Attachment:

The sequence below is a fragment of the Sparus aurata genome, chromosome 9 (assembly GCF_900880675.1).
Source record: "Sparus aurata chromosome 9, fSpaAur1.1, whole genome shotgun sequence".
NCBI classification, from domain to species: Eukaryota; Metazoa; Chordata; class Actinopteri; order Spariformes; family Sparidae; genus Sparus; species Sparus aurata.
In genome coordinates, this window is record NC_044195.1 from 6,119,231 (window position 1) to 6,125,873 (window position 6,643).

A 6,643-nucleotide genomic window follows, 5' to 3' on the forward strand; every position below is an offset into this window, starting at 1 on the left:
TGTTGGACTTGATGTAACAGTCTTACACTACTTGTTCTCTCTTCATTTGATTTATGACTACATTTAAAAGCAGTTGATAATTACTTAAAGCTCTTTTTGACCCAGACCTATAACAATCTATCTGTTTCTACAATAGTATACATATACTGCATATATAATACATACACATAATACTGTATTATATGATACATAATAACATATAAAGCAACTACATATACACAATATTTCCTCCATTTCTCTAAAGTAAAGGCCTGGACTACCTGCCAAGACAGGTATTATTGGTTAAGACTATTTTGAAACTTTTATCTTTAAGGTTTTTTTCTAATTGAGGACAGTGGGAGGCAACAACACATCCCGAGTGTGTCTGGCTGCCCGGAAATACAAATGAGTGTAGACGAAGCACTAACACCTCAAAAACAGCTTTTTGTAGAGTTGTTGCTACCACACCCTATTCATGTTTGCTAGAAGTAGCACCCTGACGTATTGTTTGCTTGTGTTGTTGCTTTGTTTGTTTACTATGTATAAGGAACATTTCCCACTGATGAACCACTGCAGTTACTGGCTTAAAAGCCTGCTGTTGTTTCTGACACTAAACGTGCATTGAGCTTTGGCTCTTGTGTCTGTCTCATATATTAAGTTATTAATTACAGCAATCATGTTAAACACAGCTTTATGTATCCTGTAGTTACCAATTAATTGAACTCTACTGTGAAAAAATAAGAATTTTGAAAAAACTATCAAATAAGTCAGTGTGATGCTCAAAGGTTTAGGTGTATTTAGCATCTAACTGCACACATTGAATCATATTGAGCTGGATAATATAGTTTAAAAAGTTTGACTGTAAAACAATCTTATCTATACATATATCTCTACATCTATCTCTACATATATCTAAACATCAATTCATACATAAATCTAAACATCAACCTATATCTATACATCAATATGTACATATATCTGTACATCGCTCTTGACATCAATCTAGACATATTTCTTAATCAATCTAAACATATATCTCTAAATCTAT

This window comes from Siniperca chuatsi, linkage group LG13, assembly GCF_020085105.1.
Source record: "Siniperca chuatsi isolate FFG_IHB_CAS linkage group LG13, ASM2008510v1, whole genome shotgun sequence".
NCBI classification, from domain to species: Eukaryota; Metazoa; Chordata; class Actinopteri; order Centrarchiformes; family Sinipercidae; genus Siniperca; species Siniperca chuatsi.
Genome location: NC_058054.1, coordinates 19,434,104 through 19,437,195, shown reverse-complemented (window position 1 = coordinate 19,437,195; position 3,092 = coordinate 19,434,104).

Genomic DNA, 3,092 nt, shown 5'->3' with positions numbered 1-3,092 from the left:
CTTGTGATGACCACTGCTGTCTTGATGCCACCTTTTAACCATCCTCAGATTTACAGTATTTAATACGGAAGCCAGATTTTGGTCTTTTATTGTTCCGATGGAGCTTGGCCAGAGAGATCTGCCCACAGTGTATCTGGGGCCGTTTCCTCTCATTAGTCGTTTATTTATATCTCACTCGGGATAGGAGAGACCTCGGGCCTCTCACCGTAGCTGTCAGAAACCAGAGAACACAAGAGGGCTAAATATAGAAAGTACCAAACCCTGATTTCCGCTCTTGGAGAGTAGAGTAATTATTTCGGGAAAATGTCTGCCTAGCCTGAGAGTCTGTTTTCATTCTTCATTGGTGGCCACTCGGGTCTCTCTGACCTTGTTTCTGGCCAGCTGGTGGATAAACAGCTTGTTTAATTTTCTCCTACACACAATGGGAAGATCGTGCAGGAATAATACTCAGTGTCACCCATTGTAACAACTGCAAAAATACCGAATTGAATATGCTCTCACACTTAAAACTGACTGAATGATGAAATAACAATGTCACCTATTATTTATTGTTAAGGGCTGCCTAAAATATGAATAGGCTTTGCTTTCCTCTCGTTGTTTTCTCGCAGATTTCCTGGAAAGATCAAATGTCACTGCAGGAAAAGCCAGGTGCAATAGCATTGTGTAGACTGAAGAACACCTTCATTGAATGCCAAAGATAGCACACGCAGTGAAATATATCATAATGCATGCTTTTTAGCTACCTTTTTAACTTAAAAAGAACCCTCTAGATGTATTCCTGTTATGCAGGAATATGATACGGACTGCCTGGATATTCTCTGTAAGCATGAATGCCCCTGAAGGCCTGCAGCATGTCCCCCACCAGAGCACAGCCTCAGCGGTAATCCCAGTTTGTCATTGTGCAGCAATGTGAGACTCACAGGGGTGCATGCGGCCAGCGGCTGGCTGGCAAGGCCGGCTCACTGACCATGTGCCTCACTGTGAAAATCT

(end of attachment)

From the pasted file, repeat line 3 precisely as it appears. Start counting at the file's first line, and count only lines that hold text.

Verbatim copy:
NCBI classification, from domain to species: Eukaryota; Metazoa; Chordata; class Actinopteri; order Spariformes; family Sparidae; genus Sparus; species Sparus aurata.